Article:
The Podcasting for Pedagogic Purposes focus provides us with an opportunity to revisit MELSIG’s roots and the widespread interest of innovators in the role of the recorded voice to supported learning, teaching and assessment.
In this strand, we will take a broad view of the idea of podcasting and identify ways in which the ‘digital voice’ of the academic, the student, employers, clients and publics can be harnessed to stimulate learning. For example, digital media can be used to convey knowledge and it can be used to capture experience. More than this, however, audio is an ideal locus of co-production and the co-construction and representation of knowledge. This is partly because it is an easy medium for the academic or the student to work with, especially given the array of technologies we have nowadays to record conversations and events and to share and use these artefacts. This ease of use may mean we also understand podcasting as a single dimension of video-based media, such as screencasting, digital stories and learning capture, where the voice has a primary role in creating a rich learning experience.
Access to both provided and personal technologies provides us with an opportunity to check the range of technologies and ways the voice can be brought into the physical or digital learning environment, and to consider the purposes to which it can be applied. Perhaps the best known audio method is audio feedback, but lecture capture, webinars and student note making using smart technologies are also commonly used. Examples of podcasting formats such as student group ‘magazine programmes’, interviews with experienced people who can provide new perspectives on knowledge and professional practice, co-produced audio revision notes, and so forth, indicate the wealth of possibilities for this pedagogic media.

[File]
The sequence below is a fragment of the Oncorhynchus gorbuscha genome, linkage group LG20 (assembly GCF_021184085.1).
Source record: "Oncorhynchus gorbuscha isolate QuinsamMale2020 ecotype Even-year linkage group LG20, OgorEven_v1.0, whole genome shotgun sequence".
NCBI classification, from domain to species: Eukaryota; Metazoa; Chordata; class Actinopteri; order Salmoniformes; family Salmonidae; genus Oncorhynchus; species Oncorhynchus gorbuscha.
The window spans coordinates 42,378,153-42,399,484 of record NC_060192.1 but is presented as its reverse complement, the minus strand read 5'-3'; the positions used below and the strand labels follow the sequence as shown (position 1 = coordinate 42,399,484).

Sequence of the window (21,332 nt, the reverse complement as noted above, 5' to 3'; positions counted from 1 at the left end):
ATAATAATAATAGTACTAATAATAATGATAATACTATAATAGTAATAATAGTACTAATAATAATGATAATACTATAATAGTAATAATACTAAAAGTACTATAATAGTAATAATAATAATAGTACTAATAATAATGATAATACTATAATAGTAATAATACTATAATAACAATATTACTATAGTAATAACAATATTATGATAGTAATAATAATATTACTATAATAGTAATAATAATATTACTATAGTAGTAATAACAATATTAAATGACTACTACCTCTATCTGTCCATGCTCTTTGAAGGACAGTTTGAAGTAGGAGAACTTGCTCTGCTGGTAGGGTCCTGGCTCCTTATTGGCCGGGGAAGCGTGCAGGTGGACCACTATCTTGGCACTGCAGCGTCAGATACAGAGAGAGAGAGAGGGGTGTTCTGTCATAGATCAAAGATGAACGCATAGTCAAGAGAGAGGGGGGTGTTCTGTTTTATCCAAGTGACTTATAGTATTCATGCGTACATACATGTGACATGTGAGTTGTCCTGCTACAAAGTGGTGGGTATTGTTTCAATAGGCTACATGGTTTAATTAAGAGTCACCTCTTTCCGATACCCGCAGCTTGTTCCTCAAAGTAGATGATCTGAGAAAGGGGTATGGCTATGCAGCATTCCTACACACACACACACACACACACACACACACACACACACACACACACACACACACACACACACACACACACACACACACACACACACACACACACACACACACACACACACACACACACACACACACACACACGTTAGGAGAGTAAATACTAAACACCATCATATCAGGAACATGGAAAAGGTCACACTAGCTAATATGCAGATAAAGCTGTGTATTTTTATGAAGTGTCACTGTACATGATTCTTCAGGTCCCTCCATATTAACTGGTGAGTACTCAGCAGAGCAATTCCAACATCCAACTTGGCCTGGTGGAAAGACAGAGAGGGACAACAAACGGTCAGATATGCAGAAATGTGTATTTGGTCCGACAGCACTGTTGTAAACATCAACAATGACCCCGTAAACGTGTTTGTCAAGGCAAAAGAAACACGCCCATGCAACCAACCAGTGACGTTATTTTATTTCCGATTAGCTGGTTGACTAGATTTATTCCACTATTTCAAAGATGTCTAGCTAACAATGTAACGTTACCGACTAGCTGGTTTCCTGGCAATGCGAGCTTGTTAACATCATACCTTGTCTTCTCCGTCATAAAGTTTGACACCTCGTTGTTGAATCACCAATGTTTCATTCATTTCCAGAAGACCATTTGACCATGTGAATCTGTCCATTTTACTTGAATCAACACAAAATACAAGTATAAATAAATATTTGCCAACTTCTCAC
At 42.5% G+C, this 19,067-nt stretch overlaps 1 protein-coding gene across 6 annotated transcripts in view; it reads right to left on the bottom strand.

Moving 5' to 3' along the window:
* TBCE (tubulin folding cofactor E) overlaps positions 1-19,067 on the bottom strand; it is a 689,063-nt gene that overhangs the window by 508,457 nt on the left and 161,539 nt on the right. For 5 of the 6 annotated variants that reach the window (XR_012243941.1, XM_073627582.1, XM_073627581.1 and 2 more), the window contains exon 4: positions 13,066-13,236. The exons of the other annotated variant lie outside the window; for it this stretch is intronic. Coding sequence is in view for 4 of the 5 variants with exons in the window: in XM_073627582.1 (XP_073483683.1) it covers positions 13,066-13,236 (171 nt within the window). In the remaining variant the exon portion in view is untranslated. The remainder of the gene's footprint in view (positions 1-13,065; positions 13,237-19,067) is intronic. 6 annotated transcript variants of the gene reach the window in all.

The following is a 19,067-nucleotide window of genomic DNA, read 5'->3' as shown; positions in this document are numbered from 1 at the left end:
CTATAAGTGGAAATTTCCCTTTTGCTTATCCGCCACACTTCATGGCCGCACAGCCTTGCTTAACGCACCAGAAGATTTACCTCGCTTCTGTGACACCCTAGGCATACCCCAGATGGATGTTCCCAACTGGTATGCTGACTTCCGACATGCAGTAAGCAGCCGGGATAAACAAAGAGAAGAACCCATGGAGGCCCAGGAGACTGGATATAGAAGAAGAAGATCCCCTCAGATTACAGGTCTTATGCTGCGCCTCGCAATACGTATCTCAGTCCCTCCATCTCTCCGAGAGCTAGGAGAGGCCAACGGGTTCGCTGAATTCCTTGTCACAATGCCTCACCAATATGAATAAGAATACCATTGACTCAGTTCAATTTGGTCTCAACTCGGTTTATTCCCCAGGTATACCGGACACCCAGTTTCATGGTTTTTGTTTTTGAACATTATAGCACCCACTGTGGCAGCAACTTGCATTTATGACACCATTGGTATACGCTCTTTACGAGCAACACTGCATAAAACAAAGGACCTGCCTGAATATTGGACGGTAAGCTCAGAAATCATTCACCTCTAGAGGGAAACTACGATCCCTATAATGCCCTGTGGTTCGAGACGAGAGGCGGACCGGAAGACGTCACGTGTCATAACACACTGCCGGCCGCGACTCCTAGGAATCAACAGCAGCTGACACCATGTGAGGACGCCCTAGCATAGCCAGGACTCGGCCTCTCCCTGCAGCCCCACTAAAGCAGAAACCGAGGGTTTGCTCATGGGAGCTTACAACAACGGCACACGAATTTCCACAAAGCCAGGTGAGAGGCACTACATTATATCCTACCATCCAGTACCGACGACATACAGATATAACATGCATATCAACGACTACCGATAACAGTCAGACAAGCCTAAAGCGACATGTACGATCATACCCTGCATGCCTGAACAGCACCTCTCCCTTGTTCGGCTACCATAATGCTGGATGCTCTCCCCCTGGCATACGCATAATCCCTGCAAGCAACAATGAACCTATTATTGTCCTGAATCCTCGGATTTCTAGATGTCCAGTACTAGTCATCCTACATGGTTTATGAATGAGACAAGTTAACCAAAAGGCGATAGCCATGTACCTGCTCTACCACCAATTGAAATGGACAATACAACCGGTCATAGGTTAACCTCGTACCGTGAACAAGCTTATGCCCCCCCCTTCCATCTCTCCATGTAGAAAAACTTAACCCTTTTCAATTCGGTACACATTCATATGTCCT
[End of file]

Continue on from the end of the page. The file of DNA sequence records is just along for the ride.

Key resource: Digital Voices: a collaborative exploration of the recorded voice in post-compulsory education book on the MELSIG site (free to download)